by Marta Bałaga
Celebrating its gala premiere at the Zurich Film Festival, the Cannes 2020 label documentary The Truffle Hunters [+] explores the mysterious world of the most exclusive fungus in the world, and the people behind it. As well as their beloved dogs. We talked to its directors, Michael Dweck and Gregory Kershaw.
Cineuropa: The universe of truffle hunters is so strange; how long did it take for them to feel comfortable around you? Enough to continue these long discussions with their dogs, for example?
Michael Dweck: We found this village in August 2017 and when we asked about truffle hunters, nobody knew who they were. “They live in the mountains, and when we want a truffle, we put money in a wooden box and the next morning the truffle appears.” We thought it would take us a month – it took a year. They would say: “We are not truffle hunters, what are you talking about.” To which we would respond: “The priest told us you are! Come on, it’s the priest!” The big breakthrough came when we went out one night with a truffle hunter. These guys walk 15-20 kilometers in the cold with no lights. We came out of the woods exhausted, but he wasn't. He is 86. He took us to his cabin, cracked some eggs and shaved a truffle for us. That person spread the word around town that we were ok.
It sounds like The Blair Witch Project, with you going into the forest to find these almost mythical creatures!
Gregory Kershaw: It felt like it, believe me! We started to see all these unique things that were so odd to us, and completely normal to them. The way we film allowed us to capture them in a way that made everyone comfortable. It was about spending time with these people. We wanted to bring the viewer to our subjective perspective of experiencing this world. How do you show what this place feels like? How do you show what a truffle tastes like? That's why so many times you see two people sitting at a table. They would have dinner and we would set up the camera and let it roll.
It would be easy to admire them for living so close to nature, staying close to the old ways. But it also makes them susceptible to exploitation. As one of them says: “I have no way of knowing what is a fair price.”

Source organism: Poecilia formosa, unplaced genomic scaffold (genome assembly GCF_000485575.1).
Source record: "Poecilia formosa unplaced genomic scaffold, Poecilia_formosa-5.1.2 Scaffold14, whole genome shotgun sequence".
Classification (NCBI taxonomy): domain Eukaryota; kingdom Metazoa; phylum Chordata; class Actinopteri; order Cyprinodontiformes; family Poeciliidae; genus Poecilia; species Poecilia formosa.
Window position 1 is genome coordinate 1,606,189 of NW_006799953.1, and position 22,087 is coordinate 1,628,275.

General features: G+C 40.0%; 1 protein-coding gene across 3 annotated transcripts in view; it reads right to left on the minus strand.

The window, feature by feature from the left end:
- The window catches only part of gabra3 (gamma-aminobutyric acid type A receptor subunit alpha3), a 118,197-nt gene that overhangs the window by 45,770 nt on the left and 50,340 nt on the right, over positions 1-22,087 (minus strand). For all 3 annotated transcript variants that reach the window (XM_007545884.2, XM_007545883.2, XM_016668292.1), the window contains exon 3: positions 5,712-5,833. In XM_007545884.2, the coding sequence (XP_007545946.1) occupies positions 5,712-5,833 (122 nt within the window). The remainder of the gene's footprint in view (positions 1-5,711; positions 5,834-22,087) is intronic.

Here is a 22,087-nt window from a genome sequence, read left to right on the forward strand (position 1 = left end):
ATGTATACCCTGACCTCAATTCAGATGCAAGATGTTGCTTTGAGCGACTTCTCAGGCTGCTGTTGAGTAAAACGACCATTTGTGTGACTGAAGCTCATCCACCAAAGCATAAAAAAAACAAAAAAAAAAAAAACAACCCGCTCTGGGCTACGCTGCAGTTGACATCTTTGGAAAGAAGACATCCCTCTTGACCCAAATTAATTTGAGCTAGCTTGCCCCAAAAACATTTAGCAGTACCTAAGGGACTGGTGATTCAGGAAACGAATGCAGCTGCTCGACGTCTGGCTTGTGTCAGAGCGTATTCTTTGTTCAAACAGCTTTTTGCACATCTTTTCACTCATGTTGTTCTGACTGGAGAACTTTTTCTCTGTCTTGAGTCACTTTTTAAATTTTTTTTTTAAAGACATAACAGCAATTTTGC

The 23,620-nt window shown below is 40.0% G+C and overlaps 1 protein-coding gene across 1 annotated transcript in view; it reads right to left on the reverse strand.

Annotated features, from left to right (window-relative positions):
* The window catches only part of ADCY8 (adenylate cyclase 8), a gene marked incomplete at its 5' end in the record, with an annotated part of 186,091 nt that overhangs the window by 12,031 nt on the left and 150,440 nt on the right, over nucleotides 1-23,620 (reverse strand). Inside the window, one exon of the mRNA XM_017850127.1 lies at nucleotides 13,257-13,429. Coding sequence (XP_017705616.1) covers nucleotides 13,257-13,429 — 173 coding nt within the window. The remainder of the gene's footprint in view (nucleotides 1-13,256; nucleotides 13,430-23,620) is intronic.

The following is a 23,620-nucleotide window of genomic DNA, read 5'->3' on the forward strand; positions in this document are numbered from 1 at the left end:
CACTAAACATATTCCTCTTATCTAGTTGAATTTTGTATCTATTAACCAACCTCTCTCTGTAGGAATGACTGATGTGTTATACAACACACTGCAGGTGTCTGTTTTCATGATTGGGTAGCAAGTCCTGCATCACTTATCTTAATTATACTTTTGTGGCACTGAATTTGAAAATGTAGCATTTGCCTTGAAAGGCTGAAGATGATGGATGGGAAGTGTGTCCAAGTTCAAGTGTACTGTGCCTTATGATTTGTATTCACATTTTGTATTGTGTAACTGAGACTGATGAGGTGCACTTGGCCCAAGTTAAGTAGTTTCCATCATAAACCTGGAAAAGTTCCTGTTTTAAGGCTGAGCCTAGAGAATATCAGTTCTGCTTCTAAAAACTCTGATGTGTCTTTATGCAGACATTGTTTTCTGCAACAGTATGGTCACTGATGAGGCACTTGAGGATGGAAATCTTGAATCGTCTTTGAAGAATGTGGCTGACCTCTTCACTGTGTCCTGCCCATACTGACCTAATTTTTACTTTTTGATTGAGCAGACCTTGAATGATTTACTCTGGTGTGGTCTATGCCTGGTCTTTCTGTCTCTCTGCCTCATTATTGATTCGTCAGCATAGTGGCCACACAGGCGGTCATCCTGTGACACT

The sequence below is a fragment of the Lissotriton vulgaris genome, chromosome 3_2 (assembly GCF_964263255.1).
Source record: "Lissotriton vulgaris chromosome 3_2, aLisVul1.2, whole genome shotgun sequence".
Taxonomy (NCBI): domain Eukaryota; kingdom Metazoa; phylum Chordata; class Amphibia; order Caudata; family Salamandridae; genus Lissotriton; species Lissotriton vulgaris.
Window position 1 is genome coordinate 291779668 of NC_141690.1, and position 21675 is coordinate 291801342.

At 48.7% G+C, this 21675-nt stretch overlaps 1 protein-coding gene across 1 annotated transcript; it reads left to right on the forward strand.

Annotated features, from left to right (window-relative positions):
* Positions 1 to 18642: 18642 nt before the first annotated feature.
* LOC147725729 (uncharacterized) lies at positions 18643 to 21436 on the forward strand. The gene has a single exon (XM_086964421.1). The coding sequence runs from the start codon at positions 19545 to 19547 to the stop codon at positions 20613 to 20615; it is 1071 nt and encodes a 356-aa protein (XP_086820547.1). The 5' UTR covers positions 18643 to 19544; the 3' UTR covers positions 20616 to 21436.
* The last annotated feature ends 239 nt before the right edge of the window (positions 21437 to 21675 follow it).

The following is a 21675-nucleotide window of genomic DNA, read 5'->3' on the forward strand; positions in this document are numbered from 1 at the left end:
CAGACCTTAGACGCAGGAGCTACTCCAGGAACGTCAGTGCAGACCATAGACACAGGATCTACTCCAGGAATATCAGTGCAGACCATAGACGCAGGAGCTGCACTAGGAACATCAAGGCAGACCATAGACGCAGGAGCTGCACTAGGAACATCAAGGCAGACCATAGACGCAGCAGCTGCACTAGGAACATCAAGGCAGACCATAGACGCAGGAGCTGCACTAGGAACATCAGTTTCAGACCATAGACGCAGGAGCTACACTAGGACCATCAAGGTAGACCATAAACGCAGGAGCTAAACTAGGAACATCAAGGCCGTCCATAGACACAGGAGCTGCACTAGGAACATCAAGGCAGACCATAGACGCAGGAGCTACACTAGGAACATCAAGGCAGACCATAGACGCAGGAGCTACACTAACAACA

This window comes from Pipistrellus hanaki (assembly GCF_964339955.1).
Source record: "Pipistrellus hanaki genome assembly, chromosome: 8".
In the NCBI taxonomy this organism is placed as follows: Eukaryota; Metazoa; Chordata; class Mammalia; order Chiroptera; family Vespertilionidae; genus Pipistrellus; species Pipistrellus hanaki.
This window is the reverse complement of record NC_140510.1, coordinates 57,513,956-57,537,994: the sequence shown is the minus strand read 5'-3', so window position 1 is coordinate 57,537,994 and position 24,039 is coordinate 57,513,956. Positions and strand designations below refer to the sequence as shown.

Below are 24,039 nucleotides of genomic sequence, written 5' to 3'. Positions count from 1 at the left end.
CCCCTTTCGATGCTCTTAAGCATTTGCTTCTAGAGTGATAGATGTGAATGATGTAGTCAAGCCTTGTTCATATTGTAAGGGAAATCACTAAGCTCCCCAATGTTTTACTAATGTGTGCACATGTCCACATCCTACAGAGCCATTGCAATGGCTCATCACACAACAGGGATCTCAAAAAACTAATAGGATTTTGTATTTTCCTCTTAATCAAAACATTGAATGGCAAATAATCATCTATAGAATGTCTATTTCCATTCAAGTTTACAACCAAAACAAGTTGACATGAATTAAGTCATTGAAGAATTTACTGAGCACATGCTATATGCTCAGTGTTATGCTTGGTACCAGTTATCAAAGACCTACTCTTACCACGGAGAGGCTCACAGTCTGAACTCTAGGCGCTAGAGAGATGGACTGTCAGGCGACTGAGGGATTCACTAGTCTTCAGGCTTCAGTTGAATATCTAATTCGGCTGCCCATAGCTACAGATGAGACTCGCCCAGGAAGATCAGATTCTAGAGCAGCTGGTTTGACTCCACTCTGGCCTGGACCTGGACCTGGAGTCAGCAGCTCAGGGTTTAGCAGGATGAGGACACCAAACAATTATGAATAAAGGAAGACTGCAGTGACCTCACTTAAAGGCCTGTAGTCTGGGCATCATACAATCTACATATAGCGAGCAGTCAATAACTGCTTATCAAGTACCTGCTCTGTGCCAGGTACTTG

MD: They knew what we were up to. We were going from village to village, looking for a pregnant truffle dog, which isn’t easy to find. We went to have a coffee in one town, and someone said: “So you are the ones looking for a pregnant truffle dog? Here is the number, he is waiting, his dog is going to give birth in two days.” Everyone knew what we were doing. The truffle hunters stay in their villages, but then they go to have a coffee or a glass of wine, to read newspapers and gossip. And truffle hunters, we learnt, lie to each other. They would never tell another truffle hunter that they’d found a truffle. Ever! The first ones we met have known each other for 81 years. “Do you both hunt truffles?” “Yes.” “Have you ever shared anything?” “No”. But they keep diaries, going back for generations, about where they found a truffle. What the humidity was, what the temperature was, when was the last time the lighting struck.
GK: There is this intersection between where the truffles come from and where they end up. That contrast was so interesting. There is this form of capitalism and, you could say, an exploitation of the hunters, who do not get much money even though their truffles sell for thousands of dollars. But there is a thrill to it. It's a game. The money is nice, but it's not the motivation. Maybe it feels like making an independent film?
With the indie movie community, nobody is going to tell you how much money they sold their film for either. Did they tell you why there are no women truffle hunters?
MD: We did find a young generation of women truffle hunters. One of them found the biggest truffle that year. They told us the women wouldn’t trust being out in the woods with a bunch of men at night. Also, their passion was really hunting porcinis! Or they would pick saffron flowers — one of those women said that her husband's mother had "cursed him with thick fingers”. He couldn't do the job.
There is a mobster feel to the way these truffle deals are happening, in some dark alleys or at night.
GK: We talked to this Michelin-star chef, Enrico Crippa. We thought we were going to film it in his beautiful restaurant and he said: “No – the truffle deal is like a drug deal; we do it out back.” It really looked like that, except they were selling a fabulously expensive fungus.
MD: We were told that every Wednesday at 3am, in this particular place, there is a black market. Someone told us where the spot was, but nobody knew anything about it! Then we came back, at 3am, and there it was: a street full of people in trench coats, reeking of truffles. It was over in 15 minutes. It took months for one of these guys to talk to us. With one of them, it took years, and then he told us about this one guy he doesn’t like because he is taking customers away from him. But that other guy said the exact same thing about him.